Whirlpool Gets Biggest Fine in French Price-Fixing Investigation

(Bloomberg) -- Whirlpool Corp. and five other appliance manufacturers were fined a total of 189 million euros ($214 million) to settle a six-year French price-fixing investigation -- the country’s largest antitrust penalty levied this year.

Whirlpool must pay 102 million euros to cover its own penalty and one handed to Indesit, which it owns, according to a statement Thursday from France’s competition authority. Electrolux AB got a 48 million-euro fine. Robert Bosch GmbH’s BSH must pay 23 million euros after getting a bigger discount than other manufacturers to reward its cooperation as part of a leniency bid.

The companies were accused of fixing prices of large appliances such as refrigerators and dishwashers twice during secret meetings between 2006 and 2009. They didn’t contest investigators’ findings as part of the settlement. Some companies even apologized to regulators for this past behavior, said Isabelle de Silva, who heads the Autorite de la Concurrence.

“This case shows that there are still many cartels in France in important sectors of the economy,” de Silva told reporters at a Paris press conference. “That’s worrying because such practices are not only illegal but also harmful.”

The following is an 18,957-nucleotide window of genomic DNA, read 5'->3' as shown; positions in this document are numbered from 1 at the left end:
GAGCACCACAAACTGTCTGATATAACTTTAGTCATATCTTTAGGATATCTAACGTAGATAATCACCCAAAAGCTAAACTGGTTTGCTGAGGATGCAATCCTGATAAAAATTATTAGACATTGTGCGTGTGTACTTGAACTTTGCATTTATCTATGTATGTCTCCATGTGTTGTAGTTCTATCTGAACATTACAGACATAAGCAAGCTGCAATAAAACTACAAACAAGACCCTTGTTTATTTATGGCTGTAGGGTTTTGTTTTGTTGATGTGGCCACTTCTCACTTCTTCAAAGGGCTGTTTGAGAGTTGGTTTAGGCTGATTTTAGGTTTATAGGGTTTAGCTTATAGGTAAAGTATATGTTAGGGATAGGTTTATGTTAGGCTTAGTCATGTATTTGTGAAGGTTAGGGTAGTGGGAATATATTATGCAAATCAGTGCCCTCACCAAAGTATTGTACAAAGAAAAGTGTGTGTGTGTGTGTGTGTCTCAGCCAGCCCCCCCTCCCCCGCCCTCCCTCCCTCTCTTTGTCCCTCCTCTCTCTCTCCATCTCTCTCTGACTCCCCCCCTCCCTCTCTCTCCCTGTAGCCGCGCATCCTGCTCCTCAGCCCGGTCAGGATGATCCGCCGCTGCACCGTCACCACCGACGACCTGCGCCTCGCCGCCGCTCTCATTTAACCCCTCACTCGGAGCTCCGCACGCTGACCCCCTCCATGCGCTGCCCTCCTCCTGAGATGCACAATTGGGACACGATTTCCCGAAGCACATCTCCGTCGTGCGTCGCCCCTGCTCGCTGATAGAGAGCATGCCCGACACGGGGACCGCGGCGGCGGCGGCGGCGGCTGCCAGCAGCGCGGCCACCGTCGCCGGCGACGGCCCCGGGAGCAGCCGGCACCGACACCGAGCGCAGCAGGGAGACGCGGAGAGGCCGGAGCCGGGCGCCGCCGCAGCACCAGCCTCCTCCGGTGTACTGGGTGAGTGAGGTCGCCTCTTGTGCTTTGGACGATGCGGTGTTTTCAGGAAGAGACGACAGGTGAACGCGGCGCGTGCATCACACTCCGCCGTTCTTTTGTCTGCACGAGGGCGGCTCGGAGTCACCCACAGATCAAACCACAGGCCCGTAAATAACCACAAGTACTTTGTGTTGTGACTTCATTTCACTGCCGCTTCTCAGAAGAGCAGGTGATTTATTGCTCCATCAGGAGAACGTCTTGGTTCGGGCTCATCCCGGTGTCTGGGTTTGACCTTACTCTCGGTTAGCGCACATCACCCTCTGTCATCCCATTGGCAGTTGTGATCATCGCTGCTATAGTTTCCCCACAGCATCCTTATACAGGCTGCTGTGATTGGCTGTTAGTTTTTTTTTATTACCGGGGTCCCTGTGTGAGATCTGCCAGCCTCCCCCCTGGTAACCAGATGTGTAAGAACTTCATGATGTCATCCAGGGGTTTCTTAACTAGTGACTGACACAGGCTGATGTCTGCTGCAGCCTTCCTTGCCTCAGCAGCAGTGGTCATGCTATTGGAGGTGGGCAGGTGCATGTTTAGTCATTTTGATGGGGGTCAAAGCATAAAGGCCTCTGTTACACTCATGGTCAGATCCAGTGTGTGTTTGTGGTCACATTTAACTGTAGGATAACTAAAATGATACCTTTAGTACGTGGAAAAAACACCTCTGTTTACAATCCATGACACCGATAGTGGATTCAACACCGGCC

It’s the second time de Silva has made a splash with large fines, two years after taking over from Bruno Lasserre, who had previously broken the billion-dollar mark with a combined penalty for shampoo and toothpaste makers including L’Oreal SA and Unilever NV. Last year, de Silva’s officials issued a decision fining flooring makers Tarkett SA, Forbo Holding AG and Gerflor a total 302 million euros.

As part of Thursday’s six-firm settlement, Italy’s Candy SpA must pay 15 million euros and Eberhardt Freres SAS 1 million euros.

In July, Whirlpool indicated a settlement would be reached and said it had agreed to pay a fine between $111 million and $134 million. The firm also said that another part of the probe remained ongoing, without providing further details.

De Silva said that “several more months are needed” to finalize the second part of the investigation, focusing on possible vertical collusion between manufacturers and retailers.

“It’s a big probe,” she said.

©2018 Bloomberg L.P.